Implementation is the hardest part of almost any SEO project.  You can make all the recommendations in the world, but if they don’t get implemented, you haven’t actually done anything. That’s going to be seen as your fault even if you’re not the roadblock to success.

For the project to succeed you need to take responsibility for implementation even if you’re not the one doing it, and you need to stop taking “we can’t do that” for an answer.

Start with your existing SEO projects


The beginning of the year is a great time to set up a “State of the Site” meeting. 

Instead of just meeting with your immediate boss or your usual client contact, try your darnedest to get a higher-ranking person like a VP or C-level executive in there.  These are the people with the money and the power. They're really invested in the company’s success and they can be your best friends when it comes to getting things done.

Take a big giant step back and audit the site like you’ve never even seen it before.  Pretend it’s not the site on which you’ve already spent months working and struggling and making compromises.  Treat it like a brand spanking new project, full of hope and possibility and unicorns and rainbows and puppies.  If you were brought on as a new SEO consultant on this project today, what would your list of recommendations be?

Next, go to the meeting.  Take off your “brand new SEO consultant” hat, put on your “Cuba Gooding Jr.” hat, and Show. Them. The. Money.

Let them know that uncompleted tasks are affecting site performance.  Show them how more money the site could be making if relevant site traffic increased by just, say, 15%.  Nothing gets an exec’s attention faster than money left on the table.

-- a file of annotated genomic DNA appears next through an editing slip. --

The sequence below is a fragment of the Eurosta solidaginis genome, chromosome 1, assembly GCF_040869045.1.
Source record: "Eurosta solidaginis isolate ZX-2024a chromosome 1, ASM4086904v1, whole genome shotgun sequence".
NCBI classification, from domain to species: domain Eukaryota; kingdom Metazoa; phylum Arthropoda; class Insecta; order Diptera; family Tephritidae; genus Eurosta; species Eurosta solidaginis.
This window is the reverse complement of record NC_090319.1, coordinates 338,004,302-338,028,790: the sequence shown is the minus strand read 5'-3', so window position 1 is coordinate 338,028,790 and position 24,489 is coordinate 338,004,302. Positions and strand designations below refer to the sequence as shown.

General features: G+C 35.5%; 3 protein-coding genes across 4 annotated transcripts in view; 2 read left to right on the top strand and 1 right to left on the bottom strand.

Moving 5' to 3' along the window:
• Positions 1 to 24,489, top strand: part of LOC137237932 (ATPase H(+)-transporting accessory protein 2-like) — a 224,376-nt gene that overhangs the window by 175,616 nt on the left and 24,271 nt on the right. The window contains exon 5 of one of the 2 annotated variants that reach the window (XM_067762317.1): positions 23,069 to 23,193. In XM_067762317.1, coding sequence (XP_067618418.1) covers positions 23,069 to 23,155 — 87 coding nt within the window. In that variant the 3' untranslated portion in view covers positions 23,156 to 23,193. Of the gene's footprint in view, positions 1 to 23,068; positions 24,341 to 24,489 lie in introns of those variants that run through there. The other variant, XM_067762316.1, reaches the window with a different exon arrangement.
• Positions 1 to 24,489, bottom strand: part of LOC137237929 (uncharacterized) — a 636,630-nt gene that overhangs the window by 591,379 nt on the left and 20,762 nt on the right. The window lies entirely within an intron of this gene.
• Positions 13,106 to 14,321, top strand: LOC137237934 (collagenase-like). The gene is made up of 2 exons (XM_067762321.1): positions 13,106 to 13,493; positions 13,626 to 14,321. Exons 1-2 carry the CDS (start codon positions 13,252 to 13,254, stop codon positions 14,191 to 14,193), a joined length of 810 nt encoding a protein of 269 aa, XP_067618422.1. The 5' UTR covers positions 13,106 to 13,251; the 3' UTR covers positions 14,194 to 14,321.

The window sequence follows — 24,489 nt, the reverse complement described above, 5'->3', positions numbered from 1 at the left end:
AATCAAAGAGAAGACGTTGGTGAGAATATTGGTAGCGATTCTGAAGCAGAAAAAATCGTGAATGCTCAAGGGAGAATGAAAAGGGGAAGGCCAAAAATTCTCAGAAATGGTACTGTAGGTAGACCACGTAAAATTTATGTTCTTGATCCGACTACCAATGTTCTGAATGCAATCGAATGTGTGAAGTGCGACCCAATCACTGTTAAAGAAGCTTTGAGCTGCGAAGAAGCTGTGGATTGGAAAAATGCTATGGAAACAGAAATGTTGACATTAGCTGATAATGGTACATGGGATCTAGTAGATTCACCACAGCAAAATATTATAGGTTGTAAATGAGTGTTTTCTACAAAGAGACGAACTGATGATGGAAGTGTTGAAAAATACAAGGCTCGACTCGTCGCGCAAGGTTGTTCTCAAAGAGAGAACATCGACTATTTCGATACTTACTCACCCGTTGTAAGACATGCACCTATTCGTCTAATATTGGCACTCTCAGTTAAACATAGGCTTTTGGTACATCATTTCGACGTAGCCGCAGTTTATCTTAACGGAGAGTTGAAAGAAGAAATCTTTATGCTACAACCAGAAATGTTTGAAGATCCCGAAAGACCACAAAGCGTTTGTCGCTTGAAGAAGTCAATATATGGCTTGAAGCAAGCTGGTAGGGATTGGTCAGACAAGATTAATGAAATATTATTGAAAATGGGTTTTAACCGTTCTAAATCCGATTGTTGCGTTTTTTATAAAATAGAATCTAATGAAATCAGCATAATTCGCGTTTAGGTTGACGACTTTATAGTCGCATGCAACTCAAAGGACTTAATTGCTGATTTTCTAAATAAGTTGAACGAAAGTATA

Present them with your findings from your audit.

It’s going to be a lot of information for them; keep it as brief as you can.  Respect everyone’s time, especially your new Super Special Executive BFF.
Avoid glazing their eyes over with too much data – remember, your mission here is to get things done.

For everyone’s sake, break it down to your top five priority tasks.

Think carefully about your top five.  Some factors to consider:

  • What will have the most impact on the site (obviously).
  • What will have the fastest impact on the site.  A quick win boosts stakeholders’ confidence that the project is worth doing.
  • The resources needed to complete the task.  Just need your items to be given higher priority with the IT team?  Totally doable.  Need to hire an additional team member?  Harder to do, so choose wisely and limit your big-budget asks to one or two.
  • Things you can’t just go and get done on your own.  This is like the Godfather’s daughter’s wedding, so ask for something good.

Present these tasks along with exactly what you need to get them done.  If you have to, suggest bringing in contractors or hiring vendors to do the stuff they just can’t do in house.  Someone, somewhere, can make this happen for you.

By now the stakeholders in the meeting know more about what you need, and why it matters, than they did before. They should be able to tell you what they can get you to help get things done.  You just need to follow up with them and make sure that help actually materializes.  Don’t stop until your change is live.

One more thing: unlike you, everyone else in the meeting will immediately start forgetting everything you said as soon as they leave.  Do not assume that because you’ve brought these issues up once, it’s understood that they exist.  Going forward (and this will work with future projects, too), include an “outstanding items” section in every report you send.  Even if you’ve gotten a solid “no” back, if you think an item is really important include it anyway.  This will allow your boss or regular client contact to have your tasks at top of mind when they have a chance for additional resources.

Let’s make 2011 the Year of Getting Things Done.